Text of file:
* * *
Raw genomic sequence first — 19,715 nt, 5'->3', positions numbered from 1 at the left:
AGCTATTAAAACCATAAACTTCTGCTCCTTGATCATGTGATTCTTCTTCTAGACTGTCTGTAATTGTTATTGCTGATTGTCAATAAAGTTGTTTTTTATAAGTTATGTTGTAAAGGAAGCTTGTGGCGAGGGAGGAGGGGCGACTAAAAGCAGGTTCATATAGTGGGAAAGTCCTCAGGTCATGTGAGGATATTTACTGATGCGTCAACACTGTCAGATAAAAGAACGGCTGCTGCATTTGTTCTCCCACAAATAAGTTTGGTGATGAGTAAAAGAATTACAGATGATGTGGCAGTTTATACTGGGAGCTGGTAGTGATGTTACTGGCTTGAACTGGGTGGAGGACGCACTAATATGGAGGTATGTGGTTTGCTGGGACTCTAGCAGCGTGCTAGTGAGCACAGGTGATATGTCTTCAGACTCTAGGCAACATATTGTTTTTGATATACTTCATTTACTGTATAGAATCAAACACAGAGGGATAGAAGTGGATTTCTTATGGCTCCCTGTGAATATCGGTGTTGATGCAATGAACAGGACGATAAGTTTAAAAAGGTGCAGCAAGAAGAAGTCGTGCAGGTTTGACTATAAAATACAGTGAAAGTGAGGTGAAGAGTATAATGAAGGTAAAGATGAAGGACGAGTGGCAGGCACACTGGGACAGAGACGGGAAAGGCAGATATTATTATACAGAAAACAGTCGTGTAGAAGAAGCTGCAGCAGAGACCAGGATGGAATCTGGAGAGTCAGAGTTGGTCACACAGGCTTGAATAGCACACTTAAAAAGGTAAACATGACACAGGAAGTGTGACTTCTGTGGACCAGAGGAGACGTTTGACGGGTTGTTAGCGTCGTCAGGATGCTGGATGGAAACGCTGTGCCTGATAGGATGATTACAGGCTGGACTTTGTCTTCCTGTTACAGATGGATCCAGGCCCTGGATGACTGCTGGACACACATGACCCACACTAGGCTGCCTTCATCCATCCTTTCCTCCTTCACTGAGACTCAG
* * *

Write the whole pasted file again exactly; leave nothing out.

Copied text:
Raw genomic sequence first — 19,715 nt, 5'->3', positions numbered from 1 at the left:
AGCTATTAAAACCATAAACTTCTGCTCCTTGATCATGTGATTCTTCTTCTAGACTGTCTGTAATTGTTATTGCTGATTGTCAATAAAGTTGTTTTTTATAAGTTATGTTGTAAAGGAAGCTTGTGGCGAGGGAGGAGGGGCGACTAAAAGCAGGTTCATATAGTGGGAAAGTCCTCAGGTCATGTGAGGATATTTACTGATGCGTCAACACTGTCAGATAAAAGAACGGCTGCTGCATTTGTTCTCCCACAAATAAGTTTGGTGATGAGTAAAAGAATTACAGATGATGTGGCAGTTTATACTGGGAGCTGGTAGTGATGTTACTGGCTTGAACTGGGTGGAGGACGCACTAATATGGAGGTATGTGGTTTGCTGGGACTCTAGCAGCGTGCTAGTGAGCACAGGTGATATGTCTTCAGACTCTAGGCAACATATTGTTTTTGATATACTTCATTTACTGTATAGAATCAAACACAGAGGGATAGAAGTGGATTTCTTATGGCTCCCTGTGAATATCGGTGTTGATGCAATGAACAGGACGATAAGTTTAAAAAGGTGCAGCAAGAAGAAGTCGTGCAGGTTTGACTATAAAATACAGTGAAAGTGAGGTGAAGAGTATAATGAAGGTAAAGATGAAGGACGAGTGGCAGGCACACTGGGACAGAGACGGGAAAGGCAGATATTATTATACAGAAAACAGTCGTGTAGAAGAAGCTGCAGCAGAGACCAGGATGGAATCTGGAGAGTCAGAGTTGGTCACACAGGCTTGAATAGCACACTTAAAAAGGTAAACATGACACAGGAAGTGTGACTTCTGTGGACCAGAGGAGACGTTTGACGGGTTGTTAGCGTCGTCAGGATGCTGGATGGAAACGCTGTGCCTGATAGGATGATTACAGGCTGGACTTTGTCTTCCTGTTACAGATGGATCCAGGCCCTGGATGACTGCTGGACACACATGACCCACACTAGGCTGCCTTCATCCATCCTTTCCTCCTTCACTGAGACTCAG